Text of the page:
Water in its various forms–as salty ocean water, as sweet river water, or as rain–has played a major role in human myths, from the hypothetical, reconstructed stories of our ancestral “African Eve” to those recorded some five thousand years ago by the early civilizations to the myriad myths told by major and smaller religions today. With the advent of agriculture, the importance of access to water was incorporated into the preexisting myths of hunter-gatherers. This is evident in myths of the ancient riverine civilizations of Egypt, Mesopotamia, India, and China, as well as those of desert civilizations of the Pueblo or Arab populations.
Our body, like the surface of the earth, is more than 60 percent water. Ancient myths have always recognized the importance of water to our origins and livelihood, frequently claiming that the world began from a watery expanse.
Water in its various forms–as salty ocean water, as sweet river water, or as rain–has played a major role in human tales since our earliest myths were recorded in Egypt and Mesopotamia some five thousand years ago. Thus, in this essay we will look toward both ancient and recent myths that deal with these forms of water, and we will also consider what influence the ready availability (or not) of water had on the formation of our great and minor early civilizations.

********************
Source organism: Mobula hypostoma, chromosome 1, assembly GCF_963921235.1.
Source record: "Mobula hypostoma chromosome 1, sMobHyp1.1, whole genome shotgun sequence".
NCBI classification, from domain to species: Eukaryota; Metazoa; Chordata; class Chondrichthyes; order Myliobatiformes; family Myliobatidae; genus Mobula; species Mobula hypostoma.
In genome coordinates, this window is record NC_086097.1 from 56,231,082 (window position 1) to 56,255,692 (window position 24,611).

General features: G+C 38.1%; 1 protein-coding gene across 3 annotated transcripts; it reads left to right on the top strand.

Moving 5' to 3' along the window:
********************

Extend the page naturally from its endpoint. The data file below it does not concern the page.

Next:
Many of our oldest collections of myths introduce the world as nothing but a vast salty ocean. The oldest Indian text, the poetic Ṛgveda (circa 1200 BCE), asserts: “In the beginning, darkness was hidden by darkness; all this [world] was an unrecognizable salty ocean [salila].”1 This phrase is frequently repeated by later Vedic texts with the mythic formula: “In the beginning there was just the salty ocean.”
Mesopotamian mythology, in its Babylonian form, differs somewhat: there was both salty water and sweet water, which mingled to produce the gods. “When on high heaven had not been named … Nought but primordial Apsu [the watery abyss], their begetter, and Mummu-Tiamat, she who bore them all, their waters, commingling as a single body … then it was that the gods were formed within them.”2 . . .
- 1Ṛgveda 10.129:3. The word salila clearly is related to the Indo-European word for salt–Latin sal–and thus indicates the primordial salty ocean.
- 2From the Babylonian creation hymn, “Enuma Elish”; see Mircea Eliade, From Primitives to Zen (New York: Harper & Row, 1977), 98; which has more recently been published as Essential Sacred Writings from around the World (San Francisco: Harper, 1992). Eliade’s text is based on Ephraim Avigdor Speiser, “Akkadian Myths, Epics, and Legends,” in Ancient Near Eastern Texts Relating to the Old Testament, ed. James B. Pritchard (Princeton, N.J.: Princeton University Press, 1950).